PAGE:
WZPL Radio Personality & Westfield Resident, Dave Smiley, is Loving Life on the Airwaves

Writer: Christy Heitger-Ewing
Photographer: Jamie Sangar

Ever since he was a little boy, Dave Smiley was fascinated by radio. Raised in Pella, Iowa, his father was a pastor and owner of two Christian radio stations.

“I spent a ton of time at the radio stations around the turntables and cassette tapes and often fantasized about hosting my own show,” says Smiley, who as a boy got himself a microphone and a Radio Shack mixer and started interviewing the neighbors.

“I’d ask normal questions but then take their audio out of context to make it funny,” says Smiley, who admits to being the class clown, always trying to get a laugh from his peers. He later gained on-air experience by volunteering at his high school’s radio station. His dad also let him work a few hours a week at his Christian stations. Then fresh out of high school, he landed a job in New York City at Z100, working as a promotions assistant during the evenings and playing a character called “Bubba the Love Sponge” on the morning show.

For eight months, Smiley worked crazy long hours. Burning the candle at both ends, however, proved to be exhausting, so at age 19 he returned home and worked at an oldies station in Des Moines during the weekdays and a station in Omaha on the weekends. When a colleague offered him a job at a station in San Diego, he jumped at the chance, then quickly progressed through the ranks — doing overnights, then nights, then afternoons until he landed the coveted morning slot.

Dave remained in San Diego for eight years until ratings started to slide and he was let go. But since he also worked weekend shifts in Los Angeles at Kiss FM, a connection there invited him to relocate to a station in Phoenix.

“Nine months into my contract, they fired me and put Howard Stern on when he was on Terrestrial radio,” says Smiley, who remained in the area for another year, mostly to soak in the Scottsdale party scene. One day he was hiking Camelback Mountain when he got a job offer from WZPL in Indianapolis. He moved back to the Midwest in May 2002 with low expectations.

“I honestly didn’t think this was going to be my home,” admits Smiley, who approached the Smiley Morning Show with a new mindset. “I used to get so uptight when something went bad on the show. I couldn’t snap out of it. I decided in Indy I wasn’t going to stress so much.”

His laid-back, goofy attitude proved to be the golden formula for success as he’s now been in Indy for 15 years.

“Listeners seem to appreciate my weirdness,” Smiley says with a chuckle.

Though the show gives him a platform in which to entertain, he also uses it to help others. For instance, in late November or early December, the Smiley Morning Show participates in the Make-A-Wish Request-A-Thon where Dave and his team (Toni DeKeyser, Nikki Reed, and Will Pfaffenberger) remain on air for 36 straight hours, accepting donations for the Make-A-Wish Foundation, which grants wishes to children with life-threatening medical conditions.

Other annual events include Smiley’s Pumpkin Drop in which they drop a gigantic pumpkin from the roof at the Shops at Perry Crossing, and the Smiley Prom, held in April, a wildly popular party that always sells out. (This year’s prom will take place on April 14.) In addition, the station hosts the Jingle Jam and the ZPL Birthday Bash.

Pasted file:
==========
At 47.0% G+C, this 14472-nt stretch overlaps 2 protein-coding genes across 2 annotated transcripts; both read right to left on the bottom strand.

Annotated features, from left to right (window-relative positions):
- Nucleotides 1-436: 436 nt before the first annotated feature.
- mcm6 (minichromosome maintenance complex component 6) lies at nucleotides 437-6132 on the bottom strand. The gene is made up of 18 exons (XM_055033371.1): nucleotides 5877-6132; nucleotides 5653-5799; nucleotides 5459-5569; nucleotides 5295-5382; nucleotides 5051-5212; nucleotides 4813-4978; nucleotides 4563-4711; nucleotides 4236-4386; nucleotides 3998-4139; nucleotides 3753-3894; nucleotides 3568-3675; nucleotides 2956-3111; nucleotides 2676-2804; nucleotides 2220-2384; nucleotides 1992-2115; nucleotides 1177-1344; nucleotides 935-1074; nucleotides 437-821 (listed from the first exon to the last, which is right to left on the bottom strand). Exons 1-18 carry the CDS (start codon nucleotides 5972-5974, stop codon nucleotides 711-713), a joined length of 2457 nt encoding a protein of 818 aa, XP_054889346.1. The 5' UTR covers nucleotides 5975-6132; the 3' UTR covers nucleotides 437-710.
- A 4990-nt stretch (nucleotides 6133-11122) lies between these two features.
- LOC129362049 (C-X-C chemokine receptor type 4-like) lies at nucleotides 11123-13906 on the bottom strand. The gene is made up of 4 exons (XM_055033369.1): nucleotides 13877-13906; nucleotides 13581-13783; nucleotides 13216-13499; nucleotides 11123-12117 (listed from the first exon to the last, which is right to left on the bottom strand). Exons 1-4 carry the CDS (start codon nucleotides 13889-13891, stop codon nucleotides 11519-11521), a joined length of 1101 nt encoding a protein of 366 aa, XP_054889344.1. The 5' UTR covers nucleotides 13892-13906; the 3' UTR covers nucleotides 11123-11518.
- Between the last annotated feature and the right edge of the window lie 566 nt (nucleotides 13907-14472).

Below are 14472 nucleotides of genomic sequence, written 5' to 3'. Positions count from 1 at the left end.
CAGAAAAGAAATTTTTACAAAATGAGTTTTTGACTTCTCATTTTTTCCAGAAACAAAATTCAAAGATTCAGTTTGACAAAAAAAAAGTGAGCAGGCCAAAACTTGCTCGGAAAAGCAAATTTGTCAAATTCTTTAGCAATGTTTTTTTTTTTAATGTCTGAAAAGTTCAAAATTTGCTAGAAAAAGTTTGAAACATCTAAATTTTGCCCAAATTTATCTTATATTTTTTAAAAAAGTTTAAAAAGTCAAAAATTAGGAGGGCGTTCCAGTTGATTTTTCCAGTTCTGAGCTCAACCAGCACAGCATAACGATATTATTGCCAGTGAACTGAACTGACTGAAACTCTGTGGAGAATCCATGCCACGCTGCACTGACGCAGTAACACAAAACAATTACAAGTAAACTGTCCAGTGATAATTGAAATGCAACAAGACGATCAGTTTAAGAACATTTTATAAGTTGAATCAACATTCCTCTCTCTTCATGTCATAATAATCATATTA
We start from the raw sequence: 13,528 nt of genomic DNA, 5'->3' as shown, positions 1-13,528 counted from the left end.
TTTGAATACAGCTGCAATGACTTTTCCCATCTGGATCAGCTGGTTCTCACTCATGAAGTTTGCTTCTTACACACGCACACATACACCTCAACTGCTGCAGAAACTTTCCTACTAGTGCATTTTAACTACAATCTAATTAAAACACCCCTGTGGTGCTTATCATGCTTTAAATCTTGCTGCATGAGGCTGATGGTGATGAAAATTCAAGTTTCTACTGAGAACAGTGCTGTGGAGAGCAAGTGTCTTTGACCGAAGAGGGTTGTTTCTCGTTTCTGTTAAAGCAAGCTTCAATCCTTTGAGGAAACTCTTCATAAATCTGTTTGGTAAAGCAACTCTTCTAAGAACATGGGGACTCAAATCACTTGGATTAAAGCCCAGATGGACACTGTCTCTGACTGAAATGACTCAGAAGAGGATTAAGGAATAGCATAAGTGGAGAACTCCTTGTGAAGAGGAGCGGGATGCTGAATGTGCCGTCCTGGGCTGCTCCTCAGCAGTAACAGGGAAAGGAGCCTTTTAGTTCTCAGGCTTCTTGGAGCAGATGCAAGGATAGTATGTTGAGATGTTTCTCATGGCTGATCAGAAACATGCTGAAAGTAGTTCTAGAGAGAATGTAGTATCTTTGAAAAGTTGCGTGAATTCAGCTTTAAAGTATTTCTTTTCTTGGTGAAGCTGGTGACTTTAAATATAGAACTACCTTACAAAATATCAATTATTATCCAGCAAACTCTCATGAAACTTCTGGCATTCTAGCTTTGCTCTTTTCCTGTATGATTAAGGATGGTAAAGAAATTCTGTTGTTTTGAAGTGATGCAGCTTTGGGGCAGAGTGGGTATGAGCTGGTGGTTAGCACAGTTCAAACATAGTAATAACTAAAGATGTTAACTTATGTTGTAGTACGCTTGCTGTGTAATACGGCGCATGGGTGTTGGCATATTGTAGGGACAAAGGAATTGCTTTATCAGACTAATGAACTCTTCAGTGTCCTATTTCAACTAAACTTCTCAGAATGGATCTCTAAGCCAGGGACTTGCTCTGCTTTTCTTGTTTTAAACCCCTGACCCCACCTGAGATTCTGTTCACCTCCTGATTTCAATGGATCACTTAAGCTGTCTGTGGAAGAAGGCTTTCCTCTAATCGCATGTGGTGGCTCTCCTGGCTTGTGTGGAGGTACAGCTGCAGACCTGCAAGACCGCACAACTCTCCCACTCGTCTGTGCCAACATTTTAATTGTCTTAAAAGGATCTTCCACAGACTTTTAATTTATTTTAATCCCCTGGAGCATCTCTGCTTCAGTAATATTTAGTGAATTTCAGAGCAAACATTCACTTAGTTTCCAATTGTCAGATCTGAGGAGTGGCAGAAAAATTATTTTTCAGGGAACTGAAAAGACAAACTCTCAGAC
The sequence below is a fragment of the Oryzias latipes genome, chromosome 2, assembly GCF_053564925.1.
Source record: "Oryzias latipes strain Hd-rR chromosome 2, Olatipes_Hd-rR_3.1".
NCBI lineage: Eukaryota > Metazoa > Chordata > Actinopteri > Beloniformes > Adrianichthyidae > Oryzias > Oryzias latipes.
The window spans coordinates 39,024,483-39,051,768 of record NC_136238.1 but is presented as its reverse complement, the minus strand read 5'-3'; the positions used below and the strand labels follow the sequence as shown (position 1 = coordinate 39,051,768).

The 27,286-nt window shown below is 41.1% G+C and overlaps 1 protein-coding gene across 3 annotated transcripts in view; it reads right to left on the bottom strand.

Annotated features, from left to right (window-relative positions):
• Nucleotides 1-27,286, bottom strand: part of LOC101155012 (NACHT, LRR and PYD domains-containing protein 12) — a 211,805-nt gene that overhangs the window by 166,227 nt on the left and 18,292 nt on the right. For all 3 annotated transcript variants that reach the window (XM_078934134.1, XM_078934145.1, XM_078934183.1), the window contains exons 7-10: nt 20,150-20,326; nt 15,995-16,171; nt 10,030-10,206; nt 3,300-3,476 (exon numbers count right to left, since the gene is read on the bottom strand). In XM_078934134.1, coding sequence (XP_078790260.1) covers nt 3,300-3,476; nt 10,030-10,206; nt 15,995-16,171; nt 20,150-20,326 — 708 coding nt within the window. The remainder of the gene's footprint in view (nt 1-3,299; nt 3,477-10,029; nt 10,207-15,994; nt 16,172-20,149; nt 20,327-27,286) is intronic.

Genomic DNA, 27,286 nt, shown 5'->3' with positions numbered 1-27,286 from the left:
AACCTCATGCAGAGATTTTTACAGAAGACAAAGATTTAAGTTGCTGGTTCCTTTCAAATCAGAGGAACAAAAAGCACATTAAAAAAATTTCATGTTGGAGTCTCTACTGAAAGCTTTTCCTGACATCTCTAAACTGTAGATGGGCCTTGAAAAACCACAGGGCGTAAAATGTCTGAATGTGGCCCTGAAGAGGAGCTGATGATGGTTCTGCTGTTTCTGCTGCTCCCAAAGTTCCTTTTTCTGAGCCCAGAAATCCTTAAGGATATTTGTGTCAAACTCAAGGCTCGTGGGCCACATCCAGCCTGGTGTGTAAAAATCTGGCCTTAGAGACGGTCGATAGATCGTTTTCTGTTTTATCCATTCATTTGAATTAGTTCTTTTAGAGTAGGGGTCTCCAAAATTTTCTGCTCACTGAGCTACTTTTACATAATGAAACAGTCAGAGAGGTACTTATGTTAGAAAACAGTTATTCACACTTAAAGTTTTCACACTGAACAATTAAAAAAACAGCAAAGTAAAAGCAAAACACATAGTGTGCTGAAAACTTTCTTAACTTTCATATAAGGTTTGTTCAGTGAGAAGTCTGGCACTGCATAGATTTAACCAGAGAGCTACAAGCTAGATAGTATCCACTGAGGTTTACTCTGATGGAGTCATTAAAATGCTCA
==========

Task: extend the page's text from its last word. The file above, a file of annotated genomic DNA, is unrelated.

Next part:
In 2012, Smiley shed his bachelor lifestyle and embraced matrimony with Sarah Brown. Two years later, the couple welcomed their first son, Noah. The trio moved to Westfield in 2016, and Austin joined the family in July 2017.

“We bought a golf cart and in the summertime, especially, we drive our golf cart around to different restaurants or go to parks with the kids,” Smiley says of Westfield. “We also love the nice walking trails around here. In nice weather, we get the wagon out and pull Noah and Austin around.”

He also loves his house in Westfield.

“We fell in love with it when we saw it,” says Smiley, who built a karaoke stage in his basement. “That’s cool. We have a lot of fun down there.”

Certainly, the most challenging aspect of Smiley’s job is the brutal sleep schedule, which requires him to rise weekdays at 3:30 a.m. (even more painful when one of his boys wakes him up in the middle of the night). He generally conks out for a two-hour nap in the afternoon and is in bed by 10 p.m.

When he’s awake, however, he enjoys riffing with listeners — both on air and in person. The show does a segment called “Whatcha Doing at the Courthouse?” where Smiley stands in front of the downtown Indianapolis courthouse asking those who are leaving what brought them there. The public’s brutal honesty, coupled with Smiley’s quick wit, makes for great comedy.

Smiley and his colleagues also share comments that listeners post to Twitter in a segment called “Mean Tweets.” These sometimes clever, often cruel tweets are directed at members of the Smiley Morning Show, but the crew laughs their way through them.

“Our listeners are awesome,” says Smiley, who genuinely feels loved by the Indianapolis community. Often when people call in, before hanging up, he will call out, “Love you!”

“I do it because I do love our listeners and it’s a way of connecting with them,” Smiley says. “It’s also fun to see who will say it back because guys, in particular, are caught off guard.”

Connecting with listeners is Smiley’s favorite part of the job and one reason he’s thrilled the show isn’t syndicated.

“If this was a generic, cookie-cutter show, I wouldn’t be able to talk about the people, the places and the things going on in the city,” Smiley says.  “That’s our appeal. People want to know what’s going on around town because they’re passionate about this city and so am I.”

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